Dorothy Tucker Re-Elected as NABJ President

By Deidre Montague

NABJ Monitor

Dorothy Tucker has won a second term as NABJ president with 83% of the votes, defeating challenger Manuel Smith, who obtained 17% (531-111).

Tucker congratulated all of the board members, those continuing and those just elected to their seats.

“I’m a little speechless…I was so hoping for this outcome,” Tucker said. “I really appreciate the work of the election committee. I appreciate all of those members who voted for me. Thank you for trusting me. Thank you for giving me the honor to represent the most respected journalism organization in the world.”

Dorothy Tucker, NABJ President

She also congratulated Smith and pledged to him and his supporters that their concerns will be addressed. 

While she is excited for a second term, Tucker noted it is time to get to work.  

Smith congratulated Tucker and the new incoming board and said he is looking forward to the work that they will deliver on behalf of members. He thanked his supporters and colleagues who supported him throughout his run and said he enjoyed every minute of campaigning.

Smith also voiced his concerns that NABJ engaged a low number of members to actively vote in this year’s election and vowed to hold the new board accountable. 

“I’m gonna pledge today to remain active, engaged and on the forefront of ensuring accountability, accessibility and transparency within NABJ, and to push for this organization’s leadership to make members’ needs and concerns a priority over profits.”

Manuel Smith, NABJ President Candidate

Although the results have been announced, the vote counts are preliminary and will not be certified until next week. 

Tucker will rejoin Ken Lemon, who has also been voted in for a second term as vice president of broadcast. Running unopposed, he received 596 votes. 

New members of the NABJ Executive Board include unopposed candidates Amir Vera as vice president of digital (586 votes), Madison Carter as secretary (584 votes), Brie Jackson for Region I director (227), Eva D. Coleman for the Region III director (187 votes), and Tamia Fowlkes (75 votes) as the student representative.   

When asked about low voter turnout for this year’s election, Smith acknowledged that while he is disappointed about not winning, he is more disappointed that members seemed to him to be disengaged. A total of 1,841 members voted out of over 4,000, however, many are not able to vote for president due to varying levels of membership.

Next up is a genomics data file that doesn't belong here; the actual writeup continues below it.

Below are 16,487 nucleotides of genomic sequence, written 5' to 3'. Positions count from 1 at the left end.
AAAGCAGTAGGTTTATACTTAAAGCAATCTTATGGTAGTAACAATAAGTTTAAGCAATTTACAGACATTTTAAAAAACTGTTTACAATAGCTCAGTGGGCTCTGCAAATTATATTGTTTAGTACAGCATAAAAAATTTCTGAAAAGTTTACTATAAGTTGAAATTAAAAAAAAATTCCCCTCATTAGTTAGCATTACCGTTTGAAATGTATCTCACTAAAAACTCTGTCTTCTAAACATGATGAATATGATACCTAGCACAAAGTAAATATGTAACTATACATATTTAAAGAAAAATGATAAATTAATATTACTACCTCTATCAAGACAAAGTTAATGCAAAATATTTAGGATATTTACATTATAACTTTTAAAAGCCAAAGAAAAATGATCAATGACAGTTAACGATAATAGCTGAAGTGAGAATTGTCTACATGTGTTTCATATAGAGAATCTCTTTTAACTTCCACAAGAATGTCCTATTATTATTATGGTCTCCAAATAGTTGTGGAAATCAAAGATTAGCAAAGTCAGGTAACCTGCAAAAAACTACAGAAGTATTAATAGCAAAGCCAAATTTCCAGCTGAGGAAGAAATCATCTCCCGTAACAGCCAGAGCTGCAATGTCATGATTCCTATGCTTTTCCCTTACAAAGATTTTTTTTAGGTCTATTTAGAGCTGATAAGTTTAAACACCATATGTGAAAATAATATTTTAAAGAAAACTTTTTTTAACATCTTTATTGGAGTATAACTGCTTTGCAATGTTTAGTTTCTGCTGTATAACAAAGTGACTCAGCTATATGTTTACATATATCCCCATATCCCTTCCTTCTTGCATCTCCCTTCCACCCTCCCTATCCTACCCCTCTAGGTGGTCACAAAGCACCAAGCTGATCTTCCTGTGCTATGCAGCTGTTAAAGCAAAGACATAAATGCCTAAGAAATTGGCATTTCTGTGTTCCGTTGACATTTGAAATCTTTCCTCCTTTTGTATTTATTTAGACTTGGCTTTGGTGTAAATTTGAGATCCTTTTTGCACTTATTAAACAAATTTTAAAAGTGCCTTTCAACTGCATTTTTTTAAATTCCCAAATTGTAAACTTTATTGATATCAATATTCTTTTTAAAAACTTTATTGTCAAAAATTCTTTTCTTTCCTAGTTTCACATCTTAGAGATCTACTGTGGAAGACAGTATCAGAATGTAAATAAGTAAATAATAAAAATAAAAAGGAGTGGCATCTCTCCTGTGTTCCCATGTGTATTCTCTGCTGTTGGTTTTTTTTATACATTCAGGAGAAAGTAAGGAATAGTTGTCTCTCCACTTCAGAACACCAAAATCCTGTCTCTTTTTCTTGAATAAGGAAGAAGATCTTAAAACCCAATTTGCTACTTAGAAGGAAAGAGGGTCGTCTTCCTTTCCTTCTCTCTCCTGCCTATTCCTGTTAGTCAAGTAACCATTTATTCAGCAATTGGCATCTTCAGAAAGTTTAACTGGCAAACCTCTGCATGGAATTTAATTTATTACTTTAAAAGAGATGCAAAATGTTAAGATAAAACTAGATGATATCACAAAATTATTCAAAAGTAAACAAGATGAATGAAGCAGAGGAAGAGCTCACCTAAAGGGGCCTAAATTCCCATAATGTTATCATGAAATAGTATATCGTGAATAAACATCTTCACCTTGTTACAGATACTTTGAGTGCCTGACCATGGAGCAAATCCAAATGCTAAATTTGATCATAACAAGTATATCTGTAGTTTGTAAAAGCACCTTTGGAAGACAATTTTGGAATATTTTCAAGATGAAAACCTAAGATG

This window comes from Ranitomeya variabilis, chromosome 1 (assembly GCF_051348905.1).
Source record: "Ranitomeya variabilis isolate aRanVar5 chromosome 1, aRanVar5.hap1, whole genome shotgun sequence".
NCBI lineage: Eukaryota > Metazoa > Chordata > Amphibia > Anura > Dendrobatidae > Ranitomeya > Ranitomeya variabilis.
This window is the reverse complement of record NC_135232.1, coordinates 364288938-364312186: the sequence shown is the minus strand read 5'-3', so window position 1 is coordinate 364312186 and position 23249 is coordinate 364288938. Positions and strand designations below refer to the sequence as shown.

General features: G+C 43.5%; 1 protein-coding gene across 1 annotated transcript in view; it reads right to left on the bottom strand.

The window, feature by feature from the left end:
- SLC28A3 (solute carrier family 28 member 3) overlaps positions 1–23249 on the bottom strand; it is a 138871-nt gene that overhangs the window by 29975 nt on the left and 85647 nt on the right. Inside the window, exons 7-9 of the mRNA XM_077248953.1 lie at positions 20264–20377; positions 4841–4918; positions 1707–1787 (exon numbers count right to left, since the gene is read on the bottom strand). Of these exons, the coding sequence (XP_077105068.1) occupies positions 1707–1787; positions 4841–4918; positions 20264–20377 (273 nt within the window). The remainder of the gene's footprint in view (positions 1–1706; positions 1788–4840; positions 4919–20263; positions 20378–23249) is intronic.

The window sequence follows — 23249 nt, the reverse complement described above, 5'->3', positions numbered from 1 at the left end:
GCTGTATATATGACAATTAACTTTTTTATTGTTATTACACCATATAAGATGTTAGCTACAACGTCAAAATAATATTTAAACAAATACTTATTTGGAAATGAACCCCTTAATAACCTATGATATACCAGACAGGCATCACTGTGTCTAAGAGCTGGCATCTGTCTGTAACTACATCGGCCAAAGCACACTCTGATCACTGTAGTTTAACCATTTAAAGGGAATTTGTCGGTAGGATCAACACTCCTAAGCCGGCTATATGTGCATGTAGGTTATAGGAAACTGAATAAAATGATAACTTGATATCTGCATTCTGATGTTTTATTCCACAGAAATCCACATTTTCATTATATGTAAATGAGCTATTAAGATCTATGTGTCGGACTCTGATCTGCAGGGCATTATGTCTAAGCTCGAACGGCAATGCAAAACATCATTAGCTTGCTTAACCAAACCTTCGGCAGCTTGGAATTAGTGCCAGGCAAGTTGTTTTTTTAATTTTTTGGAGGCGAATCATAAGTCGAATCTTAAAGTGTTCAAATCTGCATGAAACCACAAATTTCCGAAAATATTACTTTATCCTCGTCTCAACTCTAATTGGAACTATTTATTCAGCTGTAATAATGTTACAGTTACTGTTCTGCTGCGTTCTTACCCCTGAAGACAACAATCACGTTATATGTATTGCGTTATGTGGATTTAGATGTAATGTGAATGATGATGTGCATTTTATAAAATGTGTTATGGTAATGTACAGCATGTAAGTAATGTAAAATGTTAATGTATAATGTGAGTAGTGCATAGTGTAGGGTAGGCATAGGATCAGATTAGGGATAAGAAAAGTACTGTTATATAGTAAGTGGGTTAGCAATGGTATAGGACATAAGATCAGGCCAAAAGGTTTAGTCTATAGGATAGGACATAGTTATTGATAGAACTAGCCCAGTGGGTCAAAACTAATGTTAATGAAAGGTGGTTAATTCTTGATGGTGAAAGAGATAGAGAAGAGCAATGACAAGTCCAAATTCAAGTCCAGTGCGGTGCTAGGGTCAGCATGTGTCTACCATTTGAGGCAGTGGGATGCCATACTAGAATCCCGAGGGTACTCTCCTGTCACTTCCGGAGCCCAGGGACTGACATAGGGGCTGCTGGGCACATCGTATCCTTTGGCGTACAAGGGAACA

“My candidacy spoke to these very concerns. Are we engaging our members? Are we talking about the issues?” he said. “Listen, one of the things I’m probably disappointed most about in this campaign, we didn’t talk about the issues. … Instead of talking about real member concerns, it became about who are we going to get to endorse us, pitting people in corners … instead of giving our members an opportunity to hear both sides.”  

Tucker said that age may have played a factor, as many of the members are under the age of 35, and she made note that this is not necessarily a new issue. She also added that every member cannot vote for every race. Academic members, students members, and public relations professionals do not vote for executive offices, but they are counted in the total voter turnout.

She said she would like to see more members to engage, which is why she went on social media to encourage members to vote in the election for the candidate of their choice. 

When asked if she would take into consideration what was on her opponent’s agenda, Tucker talked about tackling the chapter split. When this issue first came up, she said she made phone calls and discovered that there is an issue in Region I when it comes to fundraising and finances. She says she wants to figure out what is the best split and address the problem.

“At the end of the day, my main goal is that our chapter leaders feel valued and made whole,” Tucker said

When asked why there were so many uncontested races and what will be done to make sure this does not happen in the future, Tucker said she is glad to hear members are concerned hopes people will work with her and the board on a solution. She says it’s time to ask members why they didn’t vote.

“This may be the time for us to put out a questionnaire,” Tucker said. “Let’s put out a survey. Let’s ask people, ‘Why didn’t you vote? What is it that would get you to cast that ballot?’”

Smith agrees and said he wants to be a part of the solution, but it will take more than a survey. 

“How do we do things better at NABJ?” he asked. “There’s a better way of being able to do it. Maybe the way that I see it happen, or the way you want to see it happen may not be the right answers. Let’s get at the right ones that make this organization strong and get people more involved and more engaged.” 

When asked about increased LGBTQ+ programming, Tucker said a proposal on this topic was rejected for the convention. 

“If there is a proposal that is made, I want to encourage the programming committee to take a second look,” she said. “Don’t dismiss it. Go back to the producers, let’s add this, so we can have sessions that represent all of our members.” 

When concerns were brought up of NABJ being focused on broadcast, Tucker said that she will commit to having more programming for print journalists, which is why she said started the master classes. She said that they will be offered on a regular basis, not just at the regional and national convention. 

“Members have to work across all mediums,” Tucker said.

Newly elected Vice President of Digital Amir Vera wanted to make sure that NABJ does not forget that digital needs to be included within the workshops NABJ offers. Both Tucker and Executive Director Drew Berry stressed that this year’s convention theme was digital.

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